Zika Virus Disease is a mosquito born virus spread through an infected bite of an Aedes mosquito or transmitted sexually. Zika has been declared a Public Health Emergency of International Concern; the first since the Ebola Virus Disease outbreak in 2014. For the most part, Zika produces mild symptoms such as rash, fever, joint pain, and red eyes. Zika symptoms usually last a couple days to a week and don’t usually require hospitalization. However, Zika does present a large risk to pregnant women because Zika has been linked to infants born with microcephaly, a birth defect in which a newborn’s head is smaller than average. Additionally, Zika has been linked to Guillain-Barré Syndrome in adults, an autoimmune disease in which an individual’s immune system attacks nerve cells, causing muscle weakness or paralysis.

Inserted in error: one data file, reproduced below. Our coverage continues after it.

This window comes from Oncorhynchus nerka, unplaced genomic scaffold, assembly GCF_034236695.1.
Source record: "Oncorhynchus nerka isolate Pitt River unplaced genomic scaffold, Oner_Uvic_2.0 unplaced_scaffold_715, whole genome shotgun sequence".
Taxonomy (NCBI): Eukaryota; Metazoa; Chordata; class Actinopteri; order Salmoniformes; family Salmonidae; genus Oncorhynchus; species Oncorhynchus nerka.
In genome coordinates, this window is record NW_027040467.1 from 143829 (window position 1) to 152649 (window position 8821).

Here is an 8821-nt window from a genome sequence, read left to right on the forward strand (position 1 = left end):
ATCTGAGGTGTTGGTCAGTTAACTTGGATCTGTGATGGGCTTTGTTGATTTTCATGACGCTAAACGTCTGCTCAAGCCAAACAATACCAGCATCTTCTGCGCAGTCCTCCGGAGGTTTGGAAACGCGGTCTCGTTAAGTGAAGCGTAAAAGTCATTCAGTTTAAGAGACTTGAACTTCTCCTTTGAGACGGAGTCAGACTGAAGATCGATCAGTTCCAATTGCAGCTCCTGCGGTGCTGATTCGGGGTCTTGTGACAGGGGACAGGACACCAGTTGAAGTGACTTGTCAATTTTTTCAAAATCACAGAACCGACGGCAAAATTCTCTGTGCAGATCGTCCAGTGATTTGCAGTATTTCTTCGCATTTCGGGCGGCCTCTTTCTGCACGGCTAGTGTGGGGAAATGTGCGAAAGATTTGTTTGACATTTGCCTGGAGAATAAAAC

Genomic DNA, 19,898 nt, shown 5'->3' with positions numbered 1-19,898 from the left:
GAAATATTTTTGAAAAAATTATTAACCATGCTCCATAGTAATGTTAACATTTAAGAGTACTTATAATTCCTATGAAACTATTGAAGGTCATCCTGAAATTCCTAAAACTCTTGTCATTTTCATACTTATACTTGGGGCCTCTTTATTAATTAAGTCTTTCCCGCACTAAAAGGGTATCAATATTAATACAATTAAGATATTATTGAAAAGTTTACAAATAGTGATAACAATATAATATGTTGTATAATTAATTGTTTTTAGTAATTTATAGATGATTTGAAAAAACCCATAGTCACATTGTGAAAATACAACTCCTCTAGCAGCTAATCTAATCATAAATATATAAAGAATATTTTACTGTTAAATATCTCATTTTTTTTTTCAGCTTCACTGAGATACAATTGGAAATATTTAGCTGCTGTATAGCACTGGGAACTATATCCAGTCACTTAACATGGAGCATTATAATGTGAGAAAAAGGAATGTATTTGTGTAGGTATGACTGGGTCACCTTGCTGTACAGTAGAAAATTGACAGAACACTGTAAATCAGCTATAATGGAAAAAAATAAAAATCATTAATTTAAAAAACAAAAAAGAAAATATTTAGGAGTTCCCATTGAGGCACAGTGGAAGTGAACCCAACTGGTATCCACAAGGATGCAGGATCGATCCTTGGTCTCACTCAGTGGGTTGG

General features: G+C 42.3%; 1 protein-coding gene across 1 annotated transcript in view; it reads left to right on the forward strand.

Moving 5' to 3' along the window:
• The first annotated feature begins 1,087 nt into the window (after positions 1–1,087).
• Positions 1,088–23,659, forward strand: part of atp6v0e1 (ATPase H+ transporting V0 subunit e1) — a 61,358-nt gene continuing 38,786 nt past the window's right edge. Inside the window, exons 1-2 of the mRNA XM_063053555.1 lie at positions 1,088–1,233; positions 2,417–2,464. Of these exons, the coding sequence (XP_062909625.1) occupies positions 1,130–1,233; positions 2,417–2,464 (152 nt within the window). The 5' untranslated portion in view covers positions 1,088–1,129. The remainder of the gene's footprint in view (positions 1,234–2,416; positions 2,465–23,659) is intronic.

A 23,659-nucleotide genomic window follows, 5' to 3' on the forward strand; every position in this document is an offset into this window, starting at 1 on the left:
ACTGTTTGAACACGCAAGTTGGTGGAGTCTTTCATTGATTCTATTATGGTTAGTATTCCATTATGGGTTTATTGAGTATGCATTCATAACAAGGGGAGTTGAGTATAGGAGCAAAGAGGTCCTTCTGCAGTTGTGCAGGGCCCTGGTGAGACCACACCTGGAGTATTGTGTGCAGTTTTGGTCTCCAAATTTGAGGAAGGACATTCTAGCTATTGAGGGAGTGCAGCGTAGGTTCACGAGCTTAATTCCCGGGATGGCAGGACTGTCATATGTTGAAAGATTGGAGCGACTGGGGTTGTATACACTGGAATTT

Previous outbreaks have been seen in tropical Africa, Southeast Asia, and the Pacific Islands. May 2015, Brazil confirmed its first case, and has since spread to much of Central and South America, and North America. According to the Illinois Department of Public Health, Illinois currently has ten cases of Zika.